Sanders and Rep. Omar ‘share a common link’ as children of immigrants
“He [Trump] is trying to divide us up. We are going to bring our people together—Black and White and Latino, Native American and Asian American, gay and straight, native-born and immigrant. We are going to bring our people together around an agenda that works for us all, not just the one percent!” shouted Democratic Party presidential candidate and Vermont Senator Bernie Sanders in his speech at a nearly packed house in Williams Arena on the University of Minnesota Twin Cities campus Sunday night, November 3.
“What we are building is a multi-racial, multi-generational, working-class movement,” Sanders told the crowd. “We are all in this together, and we must all be prepared to fight for everyone who is struggling,” he said. “We must be willing to fight for the 50% of American families who live paycheck to paycheck.”
The Vermont liberal touched on practically every progressive talking point, including student debt cancellation, ending homelessness, raising wages, taxing the rich, Medicare For All, and creating a less phobic and more tolerant America.
“We are going to pass the most comprehensive housing bill in the history of this country,” Sanders said. “We will build up to 10 million new housing units. We will eliminate homelessness. We will fight gentrification. We will create a national rent control standard.”
“Get up, stand up, stand up for your rights,” sang New Power Generation before the candidate appeared. The rally was a bit raucous, resembling more a revival than a political event, with Sanders doing the preaching, New Power Generation leading the singing, and the audience doing a bit of call and response.
He even gave a nod to former Minnesota Senator Paul Wellstone, promising to pick up where the deceased congressman left off. “We are going to implement that progressive agenda that Paul spent his life fighting for,” he said.
Across the street, a mix of Trump supporters and far-right groups, including a conservative Christian group that shouted “Rebellion is the product of witchcraft,” tried to get the attention of Sanders’ supporters as they waited to file into the auditorium after being hi-fived by passionate Sanders volunteers.
Representative Ilhan Omar introduced the candidate to rousing cheers. Pushing back on the divisive rhetoric of the Trump campaign, she reminded the audience that “Here in our district, the Hmong community, the Black community, the Jewish community, the Muslim community, and every other live side by side.”
Omar had come under criticism recently for sitting out a symbolic U.S. congressional vote that recognized genocide committed between 1915 and 1917 by Turkey against Armenians. But she answered her critics by saying she believes that there should be accountability for “all” genocides and ethnic cleansing, including the Atlantic slave trade and the genocide of Indians in the Americas.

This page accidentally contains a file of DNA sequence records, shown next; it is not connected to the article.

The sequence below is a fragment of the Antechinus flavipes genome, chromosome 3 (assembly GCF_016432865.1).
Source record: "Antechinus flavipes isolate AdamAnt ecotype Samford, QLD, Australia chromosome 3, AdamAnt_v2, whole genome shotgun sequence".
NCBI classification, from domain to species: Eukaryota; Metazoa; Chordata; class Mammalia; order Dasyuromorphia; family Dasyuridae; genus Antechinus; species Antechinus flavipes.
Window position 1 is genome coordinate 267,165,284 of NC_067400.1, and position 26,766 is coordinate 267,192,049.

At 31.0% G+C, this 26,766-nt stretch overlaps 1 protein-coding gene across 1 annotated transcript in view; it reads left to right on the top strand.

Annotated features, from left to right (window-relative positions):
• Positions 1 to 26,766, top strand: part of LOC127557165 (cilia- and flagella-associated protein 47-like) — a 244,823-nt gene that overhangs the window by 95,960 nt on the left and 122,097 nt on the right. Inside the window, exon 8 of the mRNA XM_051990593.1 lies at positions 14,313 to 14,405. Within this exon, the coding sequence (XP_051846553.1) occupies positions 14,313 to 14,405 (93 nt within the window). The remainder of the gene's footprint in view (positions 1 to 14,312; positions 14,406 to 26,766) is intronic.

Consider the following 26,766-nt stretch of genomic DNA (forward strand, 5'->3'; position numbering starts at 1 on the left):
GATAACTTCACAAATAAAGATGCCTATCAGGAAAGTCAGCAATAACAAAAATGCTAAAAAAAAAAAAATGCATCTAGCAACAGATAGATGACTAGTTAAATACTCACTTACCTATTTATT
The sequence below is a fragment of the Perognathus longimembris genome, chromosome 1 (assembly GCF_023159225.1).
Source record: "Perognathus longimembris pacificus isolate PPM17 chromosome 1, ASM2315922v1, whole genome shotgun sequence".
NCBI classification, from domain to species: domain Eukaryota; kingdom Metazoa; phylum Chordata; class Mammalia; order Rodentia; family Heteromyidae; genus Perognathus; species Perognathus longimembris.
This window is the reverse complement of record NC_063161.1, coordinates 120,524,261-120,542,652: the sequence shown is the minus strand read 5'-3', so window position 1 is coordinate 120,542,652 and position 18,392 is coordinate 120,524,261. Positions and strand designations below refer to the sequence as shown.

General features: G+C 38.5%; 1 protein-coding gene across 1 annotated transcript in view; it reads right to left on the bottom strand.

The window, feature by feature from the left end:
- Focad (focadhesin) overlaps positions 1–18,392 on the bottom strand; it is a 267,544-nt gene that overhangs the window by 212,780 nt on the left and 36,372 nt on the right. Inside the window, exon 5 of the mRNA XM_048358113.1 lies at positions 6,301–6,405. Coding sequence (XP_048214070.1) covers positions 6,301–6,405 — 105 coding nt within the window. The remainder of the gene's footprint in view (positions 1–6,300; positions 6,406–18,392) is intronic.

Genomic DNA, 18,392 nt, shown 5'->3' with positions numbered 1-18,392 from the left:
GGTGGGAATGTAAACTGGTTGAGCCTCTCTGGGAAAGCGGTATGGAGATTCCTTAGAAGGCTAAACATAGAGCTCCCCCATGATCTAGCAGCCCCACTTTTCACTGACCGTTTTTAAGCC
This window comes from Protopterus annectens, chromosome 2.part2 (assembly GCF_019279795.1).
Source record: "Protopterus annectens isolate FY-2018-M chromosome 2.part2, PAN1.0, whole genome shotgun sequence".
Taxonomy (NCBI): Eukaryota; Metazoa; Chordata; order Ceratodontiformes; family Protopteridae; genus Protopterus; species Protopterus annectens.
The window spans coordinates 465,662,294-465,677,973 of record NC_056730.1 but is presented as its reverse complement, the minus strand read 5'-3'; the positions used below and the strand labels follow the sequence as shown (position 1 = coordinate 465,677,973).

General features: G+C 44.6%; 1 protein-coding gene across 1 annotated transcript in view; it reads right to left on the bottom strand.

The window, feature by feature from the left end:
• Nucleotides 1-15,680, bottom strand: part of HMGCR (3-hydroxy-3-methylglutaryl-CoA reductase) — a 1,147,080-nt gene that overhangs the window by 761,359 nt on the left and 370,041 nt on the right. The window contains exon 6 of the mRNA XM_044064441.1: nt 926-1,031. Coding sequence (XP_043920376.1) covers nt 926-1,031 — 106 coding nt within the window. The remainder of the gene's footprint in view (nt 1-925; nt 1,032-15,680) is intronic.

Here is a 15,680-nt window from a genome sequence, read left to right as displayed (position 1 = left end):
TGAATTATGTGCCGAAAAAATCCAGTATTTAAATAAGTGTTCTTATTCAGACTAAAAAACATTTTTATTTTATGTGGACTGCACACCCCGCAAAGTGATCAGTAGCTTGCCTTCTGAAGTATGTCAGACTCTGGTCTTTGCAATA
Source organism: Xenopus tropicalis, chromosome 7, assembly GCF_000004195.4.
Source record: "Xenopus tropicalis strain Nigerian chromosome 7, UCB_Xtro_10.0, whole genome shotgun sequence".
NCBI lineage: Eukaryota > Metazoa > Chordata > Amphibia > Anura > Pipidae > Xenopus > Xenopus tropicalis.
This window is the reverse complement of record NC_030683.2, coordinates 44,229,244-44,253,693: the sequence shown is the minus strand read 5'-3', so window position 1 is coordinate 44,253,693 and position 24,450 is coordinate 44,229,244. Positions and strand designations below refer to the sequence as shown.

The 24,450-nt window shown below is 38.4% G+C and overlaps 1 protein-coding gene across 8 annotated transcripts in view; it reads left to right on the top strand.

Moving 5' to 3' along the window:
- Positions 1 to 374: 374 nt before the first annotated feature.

She characterized the vote as an effort at “punishing our political foes,” implying that the vote was simply a means to take a dig at Turkey for its invasion of Kurdish-held areas in Northern Syria.
“Unlike Trump and his billionaire friends, we do not worship greed, selfishness and corruption,” Sanders said. He promised that through his progressive taxation plan, which he aims to use to fund his progressive policies, he will make sure that the corporate elite and the wealthy will “begin to pay their fair share.”
As the Senator listed Trump phobias, calling the president homophobic and xenophobic among other things, the crowd booed. When he called Trump racist they booed louder yet, even the children in the crowd, including three little five-year-old Black girls dressed in pink tutus and pink stockings with blue headscarves.
Referring to Omar, Sanders pointed out that no member of Congress “has been subjected to more vitriolic, more hate-filled, more racist attacks from Donald Trump and some of his supporters than this extraordinarily brave congresswoman.”
The candidate called for unity throughout his speech and reminded his audience that they have more in common than they think. The venue was decorated with signs declaring, “Not Me, Us.” He also acknowledged that he and the Minneapolis-based congresswoman share similar backgrounds though he is Jewish and she is Somali African and Black.
“People say Ilhan and I make an odd political couple, but, in fact, there’s nothing odd about it,” said Sanders. “Ilhan and I share a common link as the descendants of families who fled violence and poverty and who came to this country as immigrants.”
Sanders is the child of Jewish refugees. Omar’s family spent time in a refugee camp in Kenya before emigrating to the U.S.
While Sanders stumbled when it came to the Black vote in 2016, he seems to have gained some popularity, especially among younger African Americans. According to a recent poll by Morning Consult, the 78-year-old candidate is the favorite of Black millennials.